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J16.27 - Armenian Highland as a transition corridor for the spread of Neolithic agriculturists
Neolithic transition; Armenian Highland; R1b1a2-M269 haplogroup
, A. Margaryan, H. Hovhannisyan, Z. Khachatryan, A. Khudoyan, L. Yepiskoposyan;
Institute of Molecular Biology NAS RA, Yerevan, Armenia.
The routes of Neolithic migrations from the Near East are presently intensively debated among scholars of various disciplines. Recent studies suggest that haplogroup R1b1a2-M269, which is the most common lineage in the European populations, was spread with first farmers via Anatolia to Europe during the Neolithic transition. These studies, however, did not include indigenous populations from the Armenian plateau, though it has played a key role in the ancient human migrations since early Paleolithic.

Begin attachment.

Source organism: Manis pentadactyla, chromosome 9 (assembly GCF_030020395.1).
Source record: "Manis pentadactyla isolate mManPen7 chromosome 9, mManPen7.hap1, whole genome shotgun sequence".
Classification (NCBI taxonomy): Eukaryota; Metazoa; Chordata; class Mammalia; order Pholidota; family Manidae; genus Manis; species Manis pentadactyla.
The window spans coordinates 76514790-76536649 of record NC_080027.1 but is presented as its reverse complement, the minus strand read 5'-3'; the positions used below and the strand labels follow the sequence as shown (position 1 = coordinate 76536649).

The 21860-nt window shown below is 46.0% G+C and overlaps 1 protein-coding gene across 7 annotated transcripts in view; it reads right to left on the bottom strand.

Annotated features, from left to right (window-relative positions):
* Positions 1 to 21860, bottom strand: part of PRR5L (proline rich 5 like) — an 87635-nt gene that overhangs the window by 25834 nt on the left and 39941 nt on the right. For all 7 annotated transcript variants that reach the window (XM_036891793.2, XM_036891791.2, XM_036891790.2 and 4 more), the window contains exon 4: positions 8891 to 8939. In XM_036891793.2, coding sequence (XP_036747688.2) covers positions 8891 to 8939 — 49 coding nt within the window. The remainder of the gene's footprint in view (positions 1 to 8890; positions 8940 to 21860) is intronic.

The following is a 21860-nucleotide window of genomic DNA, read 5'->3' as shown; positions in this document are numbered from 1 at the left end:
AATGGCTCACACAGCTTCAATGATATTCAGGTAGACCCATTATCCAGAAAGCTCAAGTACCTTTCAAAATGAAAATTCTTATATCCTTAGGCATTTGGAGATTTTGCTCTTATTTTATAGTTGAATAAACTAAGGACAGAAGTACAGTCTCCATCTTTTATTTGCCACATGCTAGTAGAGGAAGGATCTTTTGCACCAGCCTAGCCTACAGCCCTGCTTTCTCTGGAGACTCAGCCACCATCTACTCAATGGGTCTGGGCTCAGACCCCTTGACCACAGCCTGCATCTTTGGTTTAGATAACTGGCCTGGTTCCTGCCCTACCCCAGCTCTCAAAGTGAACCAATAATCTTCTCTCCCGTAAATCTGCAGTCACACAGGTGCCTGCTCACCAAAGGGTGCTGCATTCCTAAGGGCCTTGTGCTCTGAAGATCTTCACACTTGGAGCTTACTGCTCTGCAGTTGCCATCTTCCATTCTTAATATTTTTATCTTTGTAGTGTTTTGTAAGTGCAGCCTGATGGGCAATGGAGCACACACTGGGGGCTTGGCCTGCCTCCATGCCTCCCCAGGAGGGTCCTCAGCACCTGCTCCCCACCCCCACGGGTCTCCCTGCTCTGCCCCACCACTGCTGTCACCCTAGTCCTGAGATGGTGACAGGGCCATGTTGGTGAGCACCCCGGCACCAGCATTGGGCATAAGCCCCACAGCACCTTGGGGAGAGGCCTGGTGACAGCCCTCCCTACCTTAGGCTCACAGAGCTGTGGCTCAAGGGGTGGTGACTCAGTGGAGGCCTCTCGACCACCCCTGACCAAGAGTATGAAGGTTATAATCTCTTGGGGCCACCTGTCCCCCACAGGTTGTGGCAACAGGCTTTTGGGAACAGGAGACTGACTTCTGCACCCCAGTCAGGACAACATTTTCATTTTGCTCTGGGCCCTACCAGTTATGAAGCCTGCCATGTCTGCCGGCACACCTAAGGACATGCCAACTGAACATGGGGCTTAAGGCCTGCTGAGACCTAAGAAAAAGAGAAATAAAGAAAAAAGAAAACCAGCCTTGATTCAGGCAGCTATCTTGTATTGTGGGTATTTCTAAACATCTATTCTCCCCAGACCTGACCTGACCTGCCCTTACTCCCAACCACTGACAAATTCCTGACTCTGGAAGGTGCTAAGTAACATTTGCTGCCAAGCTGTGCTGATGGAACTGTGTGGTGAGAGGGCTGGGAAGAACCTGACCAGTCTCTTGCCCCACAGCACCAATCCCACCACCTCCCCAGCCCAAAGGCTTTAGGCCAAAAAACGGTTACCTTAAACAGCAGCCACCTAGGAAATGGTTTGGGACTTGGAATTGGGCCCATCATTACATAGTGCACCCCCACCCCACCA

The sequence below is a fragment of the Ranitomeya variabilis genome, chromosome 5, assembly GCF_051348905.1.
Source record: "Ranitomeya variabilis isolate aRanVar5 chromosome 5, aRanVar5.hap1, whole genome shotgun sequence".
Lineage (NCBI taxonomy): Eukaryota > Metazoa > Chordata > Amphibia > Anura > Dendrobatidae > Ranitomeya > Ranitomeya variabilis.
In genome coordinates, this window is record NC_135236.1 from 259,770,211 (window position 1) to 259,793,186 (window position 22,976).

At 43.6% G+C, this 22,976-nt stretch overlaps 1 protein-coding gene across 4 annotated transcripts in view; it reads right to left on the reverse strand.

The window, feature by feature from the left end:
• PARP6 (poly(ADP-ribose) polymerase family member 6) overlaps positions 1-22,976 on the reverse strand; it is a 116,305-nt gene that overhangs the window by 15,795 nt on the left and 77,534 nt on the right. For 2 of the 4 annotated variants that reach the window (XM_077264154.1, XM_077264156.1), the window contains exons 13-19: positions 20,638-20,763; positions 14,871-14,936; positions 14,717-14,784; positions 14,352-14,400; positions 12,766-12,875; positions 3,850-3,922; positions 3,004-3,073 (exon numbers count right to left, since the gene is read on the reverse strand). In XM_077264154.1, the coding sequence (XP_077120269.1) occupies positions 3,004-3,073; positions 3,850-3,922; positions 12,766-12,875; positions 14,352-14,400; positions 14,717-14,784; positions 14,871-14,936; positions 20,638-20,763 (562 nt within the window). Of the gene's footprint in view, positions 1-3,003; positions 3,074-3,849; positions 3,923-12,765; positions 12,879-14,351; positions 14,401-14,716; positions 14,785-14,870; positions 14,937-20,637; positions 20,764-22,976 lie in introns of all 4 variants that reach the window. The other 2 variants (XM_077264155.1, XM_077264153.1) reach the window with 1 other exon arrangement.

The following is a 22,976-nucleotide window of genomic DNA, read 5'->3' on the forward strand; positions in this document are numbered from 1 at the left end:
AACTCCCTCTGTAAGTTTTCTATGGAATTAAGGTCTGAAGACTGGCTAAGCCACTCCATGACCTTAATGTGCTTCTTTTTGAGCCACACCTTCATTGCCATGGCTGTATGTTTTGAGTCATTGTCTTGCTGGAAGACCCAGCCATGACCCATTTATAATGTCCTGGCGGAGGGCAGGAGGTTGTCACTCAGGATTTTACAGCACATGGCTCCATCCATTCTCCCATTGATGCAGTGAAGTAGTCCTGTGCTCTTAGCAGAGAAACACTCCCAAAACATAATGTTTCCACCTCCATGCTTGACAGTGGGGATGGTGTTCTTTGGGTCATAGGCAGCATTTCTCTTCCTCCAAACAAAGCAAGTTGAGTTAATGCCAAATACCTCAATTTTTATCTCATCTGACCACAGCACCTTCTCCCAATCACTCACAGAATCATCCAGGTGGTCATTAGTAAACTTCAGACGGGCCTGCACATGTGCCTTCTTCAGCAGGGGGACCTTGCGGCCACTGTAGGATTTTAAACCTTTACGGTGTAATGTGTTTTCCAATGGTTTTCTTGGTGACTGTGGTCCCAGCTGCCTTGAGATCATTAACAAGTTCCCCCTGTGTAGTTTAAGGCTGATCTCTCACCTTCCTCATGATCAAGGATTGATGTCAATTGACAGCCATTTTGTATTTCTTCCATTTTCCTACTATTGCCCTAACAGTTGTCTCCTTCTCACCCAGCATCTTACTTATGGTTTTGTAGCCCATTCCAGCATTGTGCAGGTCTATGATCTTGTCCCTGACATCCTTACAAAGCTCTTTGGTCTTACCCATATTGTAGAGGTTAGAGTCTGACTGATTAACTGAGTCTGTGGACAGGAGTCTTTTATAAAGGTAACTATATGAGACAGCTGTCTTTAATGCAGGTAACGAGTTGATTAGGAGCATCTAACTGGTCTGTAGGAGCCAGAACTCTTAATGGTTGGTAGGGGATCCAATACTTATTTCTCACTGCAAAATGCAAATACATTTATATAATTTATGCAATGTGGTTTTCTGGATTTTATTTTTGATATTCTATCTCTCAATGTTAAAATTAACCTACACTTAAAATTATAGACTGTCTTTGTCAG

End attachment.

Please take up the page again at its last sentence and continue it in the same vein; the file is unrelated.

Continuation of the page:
We used a total of 358 Y-chromosomal data collected in three Armenian geographic groups from eastern and western parts of the Armenian plateau and comparative datasets of various European populations to assess the genetic contribution of the region to the spread of haplogroup R1b1a2-M269 north- and westward.
The frequency of this lineage in eastern Armenian populations is higher compared with eastern European populations (including Anatolia) and lower than in Western Europe. The rate of the variance and age of the R1b1a2-M269 is the highest in western Armenian population among all datasets considered. In addition, there is a strong correlation between the genetic and geographic distances of the populations studied thus reflecting the directions of pre-Neolithic and Neolithic migrations from the Near East.
In conclusion, the southwestern area of Armenian Highland deserves to be more thoroughly examined as one of the principal transition regions for the spread of first agriculturists from Levant to Europe.
The European Society of Human Genetics 2013
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